I’d be very annoyed if I’d found that out after buying the issue. It’s straight-up false advertising. You can’t expect a casual reader to walk into a comic shop (or however they get their issue) and just know what’s going on.

Please, even if you can’t bring yourselves to make the covers distinctive, or intriguing, or interesting, at least make them honest.

Bad art (or cartoonish art on a serious book) and dull colours also will not make me want to buy the comic. Sorry. If I see a shelf with hundreds of comics on it, and only two colours, none of them will stand out. I don’t hate the trend of dull, washed out colours in comics so much that I’ll stop reading a series I’m already into because of it, but it makes it a hard-sell to get me to start buying a new one.

Give us intriguing covers, ones that make us want to read your stories please.

Events™ / Crossovers / Whatever You Call Thems

Pariah, I feel ya, man.

A lot of people have covered Event Fatigue* before, and the problems with Events™: Event™ after Event™, on-and-on, until one Event™ hasn’t ended yet when the next begins (this has been known to literally happen.) A lot of us aren’t paying attention to Events™ now because of it.

I agree about most, if not all, of the problems people usually talk about about them; but I want to cover a knock-on effect of Events™ that I’ve never seen mentioned. Here’s how it goes:

You know that us fans tend to be an OCD lot; we’re completists, and hate gaps in our stories. So, you prey on our need for completion, and try to use it to grab as much of our money as you can; you cross over all your serieses with the latest Event™.

As a result, when I’m reading a comic that gets Events™ in it, I’ll have a choice. I can:

1. Buy the Event™. That means the Event™ mini-series, the sub-mini-series, and the sub-sub mini-series,

There’s X-Men; there’s the Second Coming Event™; there’s the Revelations sub-title for minis within the event; then there’s Blind Science. Gah!

and all the regular series that cross over with it. Basically, fork out for over fifty comics a month, just to read a 12-issue-per-year series.

This is what you want me to do (even if you disingenuously say you don’t expect me to do that; if I don’t, I won’t get the whole story, no matter what you lie say. You know some of us are going to try. You’re counting on it. Don’t say you’re not.)

2. Try to read the comic as-is, without buying the Event™. Yet again, I end up with an incomplete story. A bunch of stuff has happened to my character in Event™; issue 12 is a crucial tie-in to Event™: read that to find out the full story.

I bought this by accident. That Hydra logo was my only clue.

This builds resentment, not loyalty. I don’t want to listen to people who pull this kind of thing on me.

3. Drop the series altogether now that an Event™ has come out. When Marvel got Star Wars back, I read it; frankly, the first few issues were pretty bland; Star Wars‘ greatest hits, nothing new. I was wondering why I was reading this Star Wars comic series when I’d never been a regular Star Wars comic reader before, much as I love all three movies.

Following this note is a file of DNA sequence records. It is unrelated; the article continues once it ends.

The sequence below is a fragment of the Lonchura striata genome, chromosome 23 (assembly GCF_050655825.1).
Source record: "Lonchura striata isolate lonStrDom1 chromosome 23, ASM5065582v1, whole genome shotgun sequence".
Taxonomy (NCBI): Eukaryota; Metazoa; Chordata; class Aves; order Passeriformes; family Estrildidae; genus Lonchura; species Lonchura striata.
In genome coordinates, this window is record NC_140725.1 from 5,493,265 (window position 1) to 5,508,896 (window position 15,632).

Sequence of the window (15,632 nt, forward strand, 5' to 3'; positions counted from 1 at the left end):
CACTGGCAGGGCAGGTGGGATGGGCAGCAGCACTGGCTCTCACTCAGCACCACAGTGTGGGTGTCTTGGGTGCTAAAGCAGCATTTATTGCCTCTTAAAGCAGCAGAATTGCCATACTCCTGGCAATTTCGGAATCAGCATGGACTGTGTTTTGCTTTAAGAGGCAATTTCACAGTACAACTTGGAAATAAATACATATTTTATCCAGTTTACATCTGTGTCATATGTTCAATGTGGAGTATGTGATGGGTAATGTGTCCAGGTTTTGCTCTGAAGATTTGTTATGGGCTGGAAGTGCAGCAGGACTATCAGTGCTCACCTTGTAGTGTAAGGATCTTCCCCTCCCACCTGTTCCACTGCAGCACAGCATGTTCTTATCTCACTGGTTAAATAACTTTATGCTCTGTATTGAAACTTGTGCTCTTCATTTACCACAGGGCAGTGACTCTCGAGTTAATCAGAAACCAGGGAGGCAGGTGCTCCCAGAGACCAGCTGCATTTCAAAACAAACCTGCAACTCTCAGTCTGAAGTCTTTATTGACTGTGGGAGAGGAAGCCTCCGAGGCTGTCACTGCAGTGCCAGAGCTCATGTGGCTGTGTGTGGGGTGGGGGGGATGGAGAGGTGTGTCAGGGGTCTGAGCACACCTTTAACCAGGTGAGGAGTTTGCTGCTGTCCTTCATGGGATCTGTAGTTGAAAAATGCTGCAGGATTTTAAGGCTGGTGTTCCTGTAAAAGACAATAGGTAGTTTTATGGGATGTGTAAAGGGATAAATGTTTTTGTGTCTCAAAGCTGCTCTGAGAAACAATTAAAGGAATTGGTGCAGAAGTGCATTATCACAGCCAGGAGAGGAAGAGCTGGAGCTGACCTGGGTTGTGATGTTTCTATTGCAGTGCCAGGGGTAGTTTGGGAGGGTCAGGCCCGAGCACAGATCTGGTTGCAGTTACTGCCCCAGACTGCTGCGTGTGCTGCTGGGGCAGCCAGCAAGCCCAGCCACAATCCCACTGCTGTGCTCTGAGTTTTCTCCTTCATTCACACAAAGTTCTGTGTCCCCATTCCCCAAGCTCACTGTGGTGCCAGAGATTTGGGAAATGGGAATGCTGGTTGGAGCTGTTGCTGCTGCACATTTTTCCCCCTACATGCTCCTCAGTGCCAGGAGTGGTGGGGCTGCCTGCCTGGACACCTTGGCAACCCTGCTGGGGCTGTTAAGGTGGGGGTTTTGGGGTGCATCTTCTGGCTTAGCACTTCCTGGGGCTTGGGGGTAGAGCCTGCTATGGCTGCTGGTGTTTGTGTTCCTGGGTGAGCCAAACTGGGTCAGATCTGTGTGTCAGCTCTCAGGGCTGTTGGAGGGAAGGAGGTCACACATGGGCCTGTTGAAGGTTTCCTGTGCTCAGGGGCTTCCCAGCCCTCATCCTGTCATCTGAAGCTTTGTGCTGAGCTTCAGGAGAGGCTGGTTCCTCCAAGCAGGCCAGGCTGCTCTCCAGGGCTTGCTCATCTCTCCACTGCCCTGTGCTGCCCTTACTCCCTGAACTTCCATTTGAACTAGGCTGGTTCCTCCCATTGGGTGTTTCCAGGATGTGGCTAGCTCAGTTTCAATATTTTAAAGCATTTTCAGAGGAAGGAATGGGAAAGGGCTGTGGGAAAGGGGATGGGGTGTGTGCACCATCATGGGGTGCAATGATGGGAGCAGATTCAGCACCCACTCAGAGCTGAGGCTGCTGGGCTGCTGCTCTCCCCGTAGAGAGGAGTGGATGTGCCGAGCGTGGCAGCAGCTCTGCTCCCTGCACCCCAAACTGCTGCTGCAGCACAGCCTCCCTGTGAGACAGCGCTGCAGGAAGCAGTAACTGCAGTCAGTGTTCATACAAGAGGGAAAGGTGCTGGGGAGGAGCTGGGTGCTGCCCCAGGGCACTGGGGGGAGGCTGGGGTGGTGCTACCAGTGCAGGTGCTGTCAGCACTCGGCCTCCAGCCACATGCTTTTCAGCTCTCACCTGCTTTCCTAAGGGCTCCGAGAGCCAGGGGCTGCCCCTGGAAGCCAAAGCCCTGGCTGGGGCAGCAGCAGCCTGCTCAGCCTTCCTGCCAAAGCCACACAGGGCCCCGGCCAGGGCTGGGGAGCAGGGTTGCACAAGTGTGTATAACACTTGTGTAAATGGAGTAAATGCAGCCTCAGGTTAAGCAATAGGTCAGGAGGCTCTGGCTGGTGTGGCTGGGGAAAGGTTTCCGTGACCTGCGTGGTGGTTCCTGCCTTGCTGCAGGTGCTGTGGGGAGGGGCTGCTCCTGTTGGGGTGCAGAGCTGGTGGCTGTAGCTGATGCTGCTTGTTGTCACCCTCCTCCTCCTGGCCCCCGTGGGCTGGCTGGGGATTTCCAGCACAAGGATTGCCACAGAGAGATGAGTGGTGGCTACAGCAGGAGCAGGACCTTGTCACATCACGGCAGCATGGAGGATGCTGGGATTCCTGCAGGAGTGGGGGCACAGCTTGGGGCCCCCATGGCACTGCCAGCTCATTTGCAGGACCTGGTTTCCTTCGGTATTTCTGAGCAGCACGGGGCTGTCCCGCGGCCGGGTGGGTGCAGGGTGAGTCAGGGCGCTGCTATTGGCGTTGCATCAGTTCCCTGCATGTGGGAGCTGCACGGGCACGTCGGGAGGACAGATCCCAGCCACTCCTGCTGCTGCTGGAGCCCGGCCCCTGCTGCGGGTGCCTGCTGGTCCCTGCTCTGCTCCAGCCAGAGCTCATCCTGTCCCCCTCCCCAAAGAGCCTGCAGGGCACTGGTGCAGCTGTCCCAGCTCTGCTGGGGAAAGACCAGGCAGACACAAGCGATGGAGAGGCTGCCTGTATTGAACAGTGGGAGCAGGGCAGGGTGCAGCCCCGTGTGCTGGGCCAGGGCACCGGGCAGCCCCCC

As soon as the first crossover infected the series, I dropped the title.

I don’t miss it.

Once you start down the crossover path, forever will it dominate your destiny.

4. Skip the title during the Event™ month. This is actually my usual reaction; but then I end up with holes in my collection, which I don’t like. More incompletion.

I didn’t buy this issue, or the one after.

I’ve also been known to accidentally buy the wrong issue – Wolverine And The X-Men 27au turned out to have absolutely nothing to do with Wolverine And The X-Men (except that Wolverine himself was in it).

I do have this one, and I feel ripped off.

I was apparently supposed to notice that little ‘au’ next to the issue number and magically know what it meant. I rarely look at the issue number in the store, let alone notice something like that.

I wasn’t happy. I felt lied to.

None of those options are good, so we get to option 5, the problem with Event™ comics that I never see mentioned:

5. I now pre-emptively refuse to buy certain series because of Events™. I won’t buy any Avengers, Batman, X-Men, Superman, etc… series, no matter how good I hear they are, because I already know they’ll get crossovers a few issues down the line.

I’ve never seen anybody talk about this as a problem, but I can’t be the only one who’s (not) doing this.

But this one isn’t an Event™, it only affected the Bat Family! It only affected the X-Titles!

I don’t care.

But ‘This Event™ was really, really good!’

I. Don’t. Care.

Not anymore.

I care that you, the companies, are using the pretext of events to steal my money. I care about your predatory publishing practices. I care about being expected to buy 52 titles a year to keep up with the one book I actually signed on for.

I’m not buying them anymore. There are too many of them.

If you, my dear company, expect me to buy more than 12 issues a year (17 if they come out twice a month in your summer + annual every single year; I’m about prepared to buy all those), just to read one series, I’m not going to keep wasting my time and money with you.